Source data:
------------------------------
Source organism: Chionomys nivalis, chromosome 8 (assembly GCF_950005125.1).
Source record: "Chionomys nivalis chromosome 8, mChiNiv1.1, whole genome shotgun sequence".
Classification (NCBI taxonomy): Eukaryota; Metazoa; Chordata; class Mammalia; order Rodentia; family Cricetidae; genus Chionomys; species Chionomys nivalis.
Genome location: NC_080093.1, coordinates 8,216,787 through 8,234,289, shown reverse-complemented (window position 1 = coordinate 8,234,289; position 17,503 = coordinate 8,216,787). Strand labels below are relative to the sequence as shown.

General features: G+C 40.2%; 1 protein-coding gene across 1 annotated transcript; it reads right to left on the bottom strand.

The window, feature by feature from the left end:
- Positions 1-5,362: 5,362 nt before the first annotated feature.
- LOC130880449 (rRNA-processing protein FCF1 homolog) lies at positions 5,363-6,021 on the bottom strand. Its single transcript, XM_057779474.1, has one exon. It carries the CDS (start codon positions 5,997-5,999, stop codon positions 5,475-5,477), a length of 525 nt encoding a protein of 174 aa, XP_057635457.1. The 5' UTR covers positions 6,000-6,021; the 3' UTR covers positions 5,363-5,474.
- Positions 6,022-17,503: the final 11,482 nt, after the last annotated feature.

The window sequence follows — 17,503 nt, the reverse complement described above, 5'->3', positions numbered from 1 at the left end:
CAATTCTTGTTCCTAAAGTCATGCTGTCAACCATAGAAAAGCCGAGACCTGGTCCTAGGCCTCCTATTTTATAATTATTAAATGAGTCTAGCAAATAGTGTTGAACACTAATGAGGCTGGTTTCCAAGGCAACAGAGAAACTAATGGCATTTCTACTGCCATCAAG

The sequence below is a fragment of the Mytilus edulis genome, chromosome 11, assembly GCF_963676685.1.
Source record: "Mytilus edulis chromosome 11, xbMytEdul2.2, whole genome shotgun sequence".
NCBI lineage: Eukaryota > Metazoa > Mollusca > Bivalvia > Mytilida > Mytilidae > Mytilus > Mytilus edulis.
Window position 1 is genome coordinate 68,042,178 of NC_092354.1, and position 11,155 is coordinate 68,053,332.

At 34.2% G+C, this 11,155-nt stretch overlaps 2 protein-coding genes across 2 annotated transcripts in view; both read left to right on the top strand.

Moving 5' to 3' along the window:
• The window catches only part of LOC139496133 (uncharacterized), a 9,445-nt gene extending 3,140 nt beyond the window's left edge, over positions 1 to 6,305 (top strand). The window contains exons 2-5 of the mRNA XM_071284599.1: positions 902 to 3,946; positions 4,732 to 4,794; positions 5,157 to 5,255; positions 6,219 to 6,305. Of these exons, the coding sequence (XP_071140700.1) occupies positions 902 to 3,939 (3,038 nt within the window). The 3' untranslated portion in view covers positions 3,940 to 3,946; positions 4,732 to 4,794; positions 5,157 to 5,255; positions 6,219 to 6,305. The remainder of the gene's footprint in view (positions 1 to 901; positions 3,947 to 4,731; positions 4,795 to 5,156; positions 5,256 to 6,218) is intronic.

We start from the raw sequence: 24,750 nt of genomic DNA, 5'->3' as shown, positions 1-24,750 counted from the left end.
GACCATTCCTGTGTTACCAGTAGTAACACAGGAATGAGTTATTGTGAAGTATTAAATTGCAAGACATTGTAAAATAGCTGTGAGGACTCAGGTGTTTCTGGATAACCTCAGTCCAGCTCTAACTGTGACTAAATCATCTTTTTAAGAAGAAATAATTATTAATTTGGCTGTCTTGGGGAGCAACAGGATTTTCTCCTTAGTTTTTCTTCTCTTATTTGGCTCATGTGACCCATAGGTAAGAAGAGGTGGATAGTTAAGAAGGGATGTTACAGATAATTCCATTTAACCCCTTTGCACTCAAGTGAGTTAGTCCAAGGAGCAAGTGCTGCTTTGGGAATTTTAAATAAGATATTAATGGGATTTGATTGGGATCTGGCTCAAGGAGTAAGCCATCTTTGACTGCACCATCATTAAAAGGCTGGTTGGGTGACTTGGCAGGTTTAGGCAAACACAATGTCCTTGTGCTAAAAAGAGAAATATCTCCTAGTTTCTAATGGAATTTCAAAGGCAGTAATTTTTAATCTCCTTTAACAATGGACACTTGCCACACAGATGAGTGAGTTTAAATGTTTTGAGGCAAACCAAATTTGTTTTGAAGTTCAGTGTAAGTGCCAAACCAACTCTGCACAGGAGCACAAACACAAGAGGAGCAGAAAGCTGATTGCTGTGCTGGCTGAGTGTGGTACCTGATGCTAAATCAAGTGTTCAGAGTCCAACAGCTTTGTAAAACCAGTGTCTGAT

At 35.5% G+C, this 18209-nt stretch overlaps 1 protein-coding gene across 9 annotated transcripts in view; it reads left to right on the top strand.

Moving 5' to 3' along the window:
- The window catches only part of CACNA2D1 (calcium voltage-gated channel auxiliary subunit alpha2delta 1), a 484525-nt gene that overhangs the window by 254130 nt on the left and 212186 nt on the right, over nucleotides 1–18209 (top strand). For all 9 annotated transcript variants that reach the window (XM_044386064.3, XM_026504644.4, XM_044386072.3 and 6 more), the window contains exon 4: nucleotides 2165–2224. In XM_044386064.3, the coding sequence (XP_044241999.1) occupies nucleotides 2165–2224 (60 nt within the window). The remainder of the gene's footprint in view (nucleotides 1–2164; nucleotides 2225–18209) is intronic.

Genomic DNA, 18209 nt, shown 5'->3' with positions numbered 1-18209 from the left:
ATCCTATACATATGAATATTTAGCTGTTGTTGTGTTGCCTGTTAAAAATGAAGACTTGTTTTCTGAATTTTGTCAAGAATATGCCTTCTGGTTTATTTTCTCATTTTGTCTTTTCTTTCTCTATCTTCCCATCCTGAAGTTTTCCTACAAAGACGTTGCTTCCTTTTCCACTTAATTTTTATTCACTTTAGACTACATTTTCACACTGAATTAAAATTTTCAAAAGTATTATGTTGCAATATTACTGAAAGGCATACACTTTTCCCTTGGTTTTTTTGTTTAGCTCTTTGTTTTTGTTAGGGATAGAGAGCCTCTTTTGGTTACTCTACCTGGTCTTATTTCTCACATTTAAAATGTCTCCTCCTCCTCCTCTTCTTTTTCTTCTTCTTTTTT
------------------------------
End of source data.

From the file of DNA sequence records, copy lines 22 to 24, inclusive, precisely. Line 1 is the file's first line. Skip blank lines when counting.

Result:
Moving 5' to 3' along the window:
- The window catches only part of CACNA2D1 (calcium voltage-gated channel auxiliary subunit alpha2delta 1), a 484525-nt gene that overhangs the window by 254130 nt on the left and 212186 nt on the right, over nucleotides 1–18209 (top strand). For all 9 annotated transcript variants that reach the window (XM_044386064.3, XM_026504644.4, XM_044386072.3 and 6 more), the window contains exon 4: nucleotides 2165–2224. In XM_044386064.3, the coding sequence (XP_044241999.1) occupies nucleotides 2165–2224 (60 nt within the window). The remainder of the gene's footprint in view (nucleotides 1–2164; nucleotides 2225–18209) is intronic.

Genomic DNA, 18209 nt, shown 5'->3' with positions numbered 1-18209 from the left: